This past weekend, Germany said it was willing to back a temporary increase in euro-zone funds to help prevent the debt crisis in the bloc’s periphery from jumping to other member states, according to a report Monday. According to Angel Gurria, secretary-general of the OECD:
Euro-zone finance ministers meeting this week need to boost the firepower of the region’s rescue funds to at least 1 trillion euros ($1.34 trillion) in order to restore market confidence
Keeping the Eurozone financially stable amid “daunting” challenges will require a bailout fund of at least 1 trillion euros, or $1.3 trillion — “the mother of all firewalls” — the head of the Organization for Economic Cooperation and Development said.
The 17-nation zone that uses the euro is “not out of the woods” despite signs of steadiness in the financial markets and the smooth restructuring of the Greek debt.
Speaking in advance of a scheduled Friday meeting of EU finance ministers in Sweden, Gurria said the currency cooperative needs a “credible” rescue fund at the ready in order to ensure market confidence and a full recovery in the struggling region. She further stated that promises and summits were all behind now, it was time for action. More or less put up or shut up time.
The present $664-billion commitments to the Emergency Stabilization Mechanism won’t do the trick, he said along with EU Commissioner Olli Rehn.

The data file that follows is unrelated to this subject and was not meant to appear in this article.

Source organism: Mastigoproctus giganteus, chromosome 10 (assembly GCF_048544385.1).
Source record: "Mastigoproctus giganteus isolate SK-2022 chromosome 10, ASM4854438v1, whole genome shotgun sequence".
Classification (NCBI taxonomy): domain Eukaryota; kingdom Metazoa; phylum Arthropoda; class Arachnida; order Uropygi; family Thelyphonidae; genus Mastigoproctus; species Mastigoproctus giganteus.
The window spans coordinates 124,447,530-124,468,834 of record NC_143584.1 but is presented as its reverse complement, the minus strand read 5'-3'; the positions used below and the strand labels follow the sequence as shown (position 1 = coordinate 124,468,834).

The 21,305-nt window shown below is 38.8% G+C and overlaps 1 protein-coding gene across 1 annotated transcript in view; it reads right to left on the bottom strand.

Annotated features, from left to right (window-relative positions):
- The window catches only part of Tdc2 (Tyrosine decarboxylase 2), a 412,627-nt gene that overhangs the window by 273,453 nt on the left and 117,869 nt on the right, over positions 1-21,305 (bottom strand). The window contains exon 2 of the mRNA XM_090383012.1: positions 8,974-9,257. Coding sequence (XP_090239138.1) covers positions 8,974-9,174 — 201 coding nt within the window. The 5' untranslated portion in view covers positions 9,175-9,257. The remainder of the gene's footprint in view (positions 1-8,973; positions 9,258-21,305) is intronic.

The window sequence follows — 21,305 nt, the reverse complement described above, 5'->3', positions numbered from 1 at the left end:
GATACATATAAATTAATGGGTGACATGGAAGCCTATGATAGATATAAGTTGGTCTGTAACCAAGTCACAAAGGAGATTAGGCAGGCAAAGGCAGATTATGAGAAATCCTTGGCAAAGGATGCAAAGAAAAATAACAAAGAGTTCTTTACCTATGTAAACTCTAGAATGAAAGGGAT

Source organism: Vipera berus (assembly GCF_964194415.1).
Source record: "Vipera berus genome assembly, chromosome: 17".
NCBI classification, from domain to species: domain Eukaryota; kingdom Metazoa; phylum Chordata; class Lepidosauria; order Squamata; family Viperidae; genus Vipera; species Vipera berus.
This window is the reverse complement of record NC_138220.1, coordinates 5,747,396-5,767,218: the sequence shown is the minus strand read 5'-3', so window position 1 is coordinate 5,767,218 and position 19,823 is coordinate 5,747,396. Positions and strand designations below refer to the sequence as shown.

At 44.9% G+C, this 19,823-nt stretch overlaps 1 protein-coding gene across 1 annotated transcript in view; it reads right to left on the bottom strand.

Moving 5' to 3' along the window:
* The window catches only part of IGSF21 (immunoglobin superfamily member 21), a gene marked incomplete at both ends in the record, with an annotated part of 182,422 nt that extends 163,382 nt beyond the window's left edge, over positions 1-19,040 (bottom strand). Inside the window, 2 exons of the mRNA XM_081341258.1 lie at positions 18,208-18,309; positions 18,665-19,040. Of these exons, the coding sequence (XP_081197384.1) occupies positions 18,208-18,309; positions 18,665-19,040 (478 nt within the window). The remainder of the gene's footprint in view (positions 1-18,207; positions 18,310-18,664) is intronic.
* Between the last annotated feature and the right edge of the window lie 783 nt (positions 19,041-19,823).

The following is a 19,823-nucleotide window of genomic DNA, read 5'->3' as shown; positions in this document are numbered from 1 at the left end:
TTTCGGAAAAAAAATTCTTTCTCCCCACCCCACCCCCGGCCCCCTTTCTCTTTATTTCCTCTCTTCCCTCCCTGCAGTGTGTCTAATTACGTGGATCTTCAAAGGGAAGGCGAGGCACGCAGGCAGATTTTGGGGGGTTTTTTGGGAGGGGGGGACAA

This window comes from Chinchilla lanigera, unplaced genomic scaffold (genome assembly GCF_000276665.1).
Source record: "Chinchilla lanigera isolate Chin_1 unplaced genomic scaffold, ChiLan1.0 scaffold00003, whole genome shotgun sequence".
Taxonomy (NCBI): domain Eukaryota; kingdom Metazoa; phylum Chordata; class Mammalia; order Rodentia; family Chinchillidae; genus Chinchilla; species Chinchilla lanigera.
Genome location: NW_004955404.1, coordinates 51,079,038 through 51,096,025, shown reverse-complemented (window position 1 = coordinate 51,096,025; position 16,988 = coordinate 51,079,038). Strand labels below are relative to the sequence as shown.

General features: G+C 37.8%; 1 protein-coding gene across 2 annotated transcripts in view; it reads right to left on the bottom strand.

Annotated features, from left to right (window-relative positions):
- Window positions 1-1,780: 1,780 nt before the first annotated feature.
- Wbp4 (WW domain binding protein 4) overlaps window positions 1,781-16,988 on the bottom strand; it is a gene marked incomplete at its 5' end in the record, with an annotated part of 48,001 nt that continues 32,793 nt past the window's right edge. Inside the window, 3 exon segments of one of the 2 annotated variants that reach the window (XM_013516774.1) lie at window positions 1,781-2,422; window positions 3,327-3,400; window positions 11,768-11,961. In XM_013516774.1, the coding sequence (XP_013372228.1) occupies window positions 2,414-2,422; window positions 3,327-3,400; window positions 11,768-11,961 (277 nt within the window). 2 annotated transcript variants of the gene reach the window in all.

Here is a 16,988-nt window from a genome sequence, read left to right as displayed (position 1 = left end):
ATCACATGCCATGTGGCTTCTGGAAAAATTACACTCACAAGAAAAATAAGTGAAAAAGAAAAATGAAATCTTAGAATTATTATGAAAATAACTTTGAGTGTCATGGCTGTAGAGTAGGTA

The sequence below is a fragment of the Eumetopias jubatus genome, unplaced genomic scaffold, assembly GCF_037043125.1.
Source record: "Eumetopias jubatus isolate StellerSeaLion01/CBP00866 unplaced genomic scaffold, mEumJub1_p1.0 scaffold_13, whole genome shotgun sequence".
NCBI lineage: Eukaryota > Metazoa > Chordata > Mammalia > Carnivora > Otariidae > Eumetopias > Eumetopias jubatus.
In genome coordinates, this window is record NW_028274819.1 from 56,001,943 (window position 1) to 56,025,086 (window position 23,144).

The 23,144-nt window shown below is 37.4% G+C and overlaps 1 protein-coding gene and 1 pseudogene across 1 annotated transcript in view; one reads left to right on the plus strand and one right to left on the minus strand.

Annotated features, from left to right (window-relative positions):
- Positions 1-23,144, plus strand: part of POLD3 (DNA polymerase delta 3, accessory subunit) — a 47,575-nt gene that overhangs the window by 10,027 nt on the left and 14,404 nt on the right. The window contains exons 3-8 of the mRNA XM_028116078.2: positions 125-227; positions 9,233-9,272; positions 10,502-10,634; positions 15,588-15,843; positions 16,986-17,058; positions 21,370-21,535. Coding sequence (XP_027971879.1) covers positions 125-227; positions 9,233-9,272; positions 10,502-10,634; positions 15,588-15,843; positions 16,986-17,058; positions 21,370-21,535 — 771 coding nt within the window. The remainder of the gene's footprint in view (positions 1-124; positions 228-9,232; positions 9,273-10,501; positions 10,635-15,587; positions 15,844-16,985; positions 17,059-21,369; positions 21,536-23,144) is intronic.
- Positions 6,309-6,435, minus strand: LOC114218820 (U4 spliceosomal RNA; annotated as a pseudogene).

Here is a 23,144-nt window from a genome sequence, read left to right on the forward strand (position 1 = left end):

“We still cannot draw too much comfort from these signs of healing,” Gurria said.
How many times have we seen conditions ease only for the crisis to return?
Debt levels in Europe remain high amid a backdrop of frail banks, austerity programs, high unemployment and weak consumer and investor confidence. Some nations’ risk spreads are at unsustainable levels and “have showed signs of creeping up in the last few days,” Gurria said.
A larger ESFS or ESM fund would give governments the breathing room to focus on jump-starting growth and competitiveness and would restore trust in the EU. Promises and plans have been changed and broken too many times in the recent past.
On Monday, Germany – the largest economy and the driving force of the EU indicated that it would back a firewall of 700 billion euros, or $929 billion, far cry from the OECD’s call for a trillion euro.